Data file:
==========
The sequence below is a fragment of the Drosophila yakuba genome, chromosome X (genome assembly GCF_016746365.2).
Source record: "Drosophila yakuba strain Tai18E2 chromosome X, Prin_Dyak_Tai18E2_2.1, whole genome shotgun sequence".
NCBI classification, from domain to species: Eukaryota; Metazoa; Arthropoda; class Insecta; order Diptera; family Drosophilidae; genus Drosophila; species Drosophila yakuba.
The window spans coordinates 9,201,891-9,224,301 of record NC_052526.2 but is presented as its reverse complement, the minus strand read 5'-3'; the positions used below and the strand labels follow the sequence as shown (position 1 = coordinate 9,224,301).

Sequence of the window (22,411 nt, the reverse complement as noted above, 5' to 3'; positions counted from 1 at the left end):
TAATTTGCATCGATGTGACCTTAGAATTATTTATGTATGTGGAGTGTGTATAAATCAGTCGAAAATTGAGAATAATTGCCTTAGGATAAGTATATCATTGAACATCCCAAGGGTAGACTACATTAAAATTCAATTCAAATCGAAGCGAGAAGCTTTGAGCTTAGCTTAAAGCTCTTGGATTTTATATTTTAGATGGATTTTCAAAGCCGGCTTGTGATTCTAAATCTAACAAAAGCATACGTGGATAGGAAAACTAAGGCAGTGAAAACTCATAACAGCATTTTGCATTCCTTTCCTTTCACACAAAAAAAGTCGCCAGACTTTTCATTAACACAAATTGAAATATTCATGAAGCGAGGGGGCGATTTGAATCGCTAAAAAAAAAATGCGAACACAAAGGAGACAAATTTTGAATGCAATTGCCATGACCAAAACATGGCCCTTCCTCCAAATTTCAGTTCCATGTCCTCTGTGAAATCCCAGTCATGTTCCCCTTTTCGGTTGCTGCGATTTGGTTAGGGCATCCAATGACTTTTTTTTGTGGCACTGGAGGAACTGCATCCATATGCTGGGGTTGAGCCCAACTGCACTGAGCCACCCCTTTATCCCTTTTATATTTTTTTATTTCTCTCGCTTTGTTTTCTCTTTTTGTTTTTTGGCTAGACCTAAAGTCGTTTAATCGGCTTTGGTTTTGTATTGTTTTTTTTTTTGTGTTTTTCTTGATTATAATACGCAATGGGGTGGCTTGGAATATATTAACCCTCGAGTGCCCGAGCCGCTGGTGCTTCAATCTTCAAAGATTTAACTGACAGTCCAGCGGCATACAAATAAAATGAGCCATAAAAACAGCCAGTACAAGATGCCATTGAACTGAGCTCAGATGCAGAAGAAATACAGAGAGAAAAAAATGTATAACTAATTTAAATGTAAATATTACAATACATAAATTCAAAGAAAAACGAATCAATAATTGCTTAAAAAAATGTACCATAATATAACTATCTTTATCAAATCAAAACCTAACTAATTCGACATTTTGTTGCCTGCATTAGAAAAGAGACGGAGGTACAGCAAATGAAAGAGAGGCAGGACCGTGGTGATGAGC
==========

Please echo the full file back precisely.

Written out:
The sequence below is a fragment of the Drosophila yakuba genome, chromosome X (genome assembly GCF_016746365.2).
Source record: "Drosophila yakuba strain Tai18E2 chromosome X, Prin_Dyak_Tai18E2_2.1, whole genome shotgun sequence".
NCBI classification, from domain to species: Eukaryota; Metazoa; Arthropoda; class Insecta; order Diptera; family Drosophilidae; genus Drosophila; species Drosophila yakuba.
The window spans coordinates 9,201,891-9,224,301 of record NC_052526.2 but is presented as its reverse complement, the minus strand read 5'-3'; the positions used below and the strand labels follow the sequence as shown (position 1 = coordinate 9,224,301).

Sequence of the window (22,411 nt, the reverse complement as noted above, 5' to 3'; positions counted from 1 at the left end):
TAATTTGCATCGATGTGACCTTAGAATTATTTATGTATGTGGAGTGTGTATAAATCAGTCGAAAATTGAGAATAATTGCCTTAGGATAAGTATATCATTGAACATCCCAAGGGTAGACTACATTAAAATTCAATTCAAATCGAAGCGAGAAGCTTTGAGCTTAGCTTAAAGCTCTTGGATTTTATATTTTAGATGGATTTTCAAAGCCGGCTTGTGATTCTAAATCTAACAAAAGCATACGTGGATAGGAAAACTAAGGCAGTGAAAACTCATAACAGCATTTTGCATTCCTTTCCTTTCACACAAAAAAAGTCGCCAGACTTTTCATTAACACAAATTGAAATATTCATGAAGCGAGGGGGCGATTTGAATCGCTAAAAAAAAAATGCGAACACAAAGGAGACAAATTTTGAATGCAATTGCCATGACCAAAACATGGCCCTTCCTCCAAATTTCAGTTCCATGTCCTCTGTGAAATCCCAGTCATGTTCCCCTTTTCGGTTGCTGCGATTTGGTTAGGGCATCCAATGACTTTTTTTTGTGGCACTGGAGGAACTGCATCCATATGCTGGGGTTGAGCCCAACTGCACTGAGCCACCCCTTTATCCCTTTTATATTTTTTTATTTCTCTCGCTTTGTTTTCTCTTTTTGTTTTTTGGCTAGACCTAAAGTCGTTTAATCGGCTTTGGTTTTGTATTGTTTTTTTTTTTGTGTTTTTCTTGATTATAATACGCAATGGGGTGGCTTGGAATATATTAACCCTCGAGTGCCCGAGCCGCTGGTGCTTCAATCTTCAAAGATTTAACTGACAGTCCAGCGGCATACAAATAAAATGAGCCATAAAAACAGCCAGTACAAGATGCCATTGAACTGAGCTCAGATGCAGAAGAAATACAGAGAGAAAAAAATGTATAACTAATTTAAATGTAAATATTACAATACATAAATTCAAAGAAAAACGAATCAATAATTGCTTAAAAAAATGTACCATAATATAACTATCTTTATCAAATCAAAACCTAACTAATTCGACATTTTGTTGCCTGCATTAGAAAAGAGACGGAGGTACAGCAAATGAAAGAGAGGCAGGACCGTGGTGATGAGC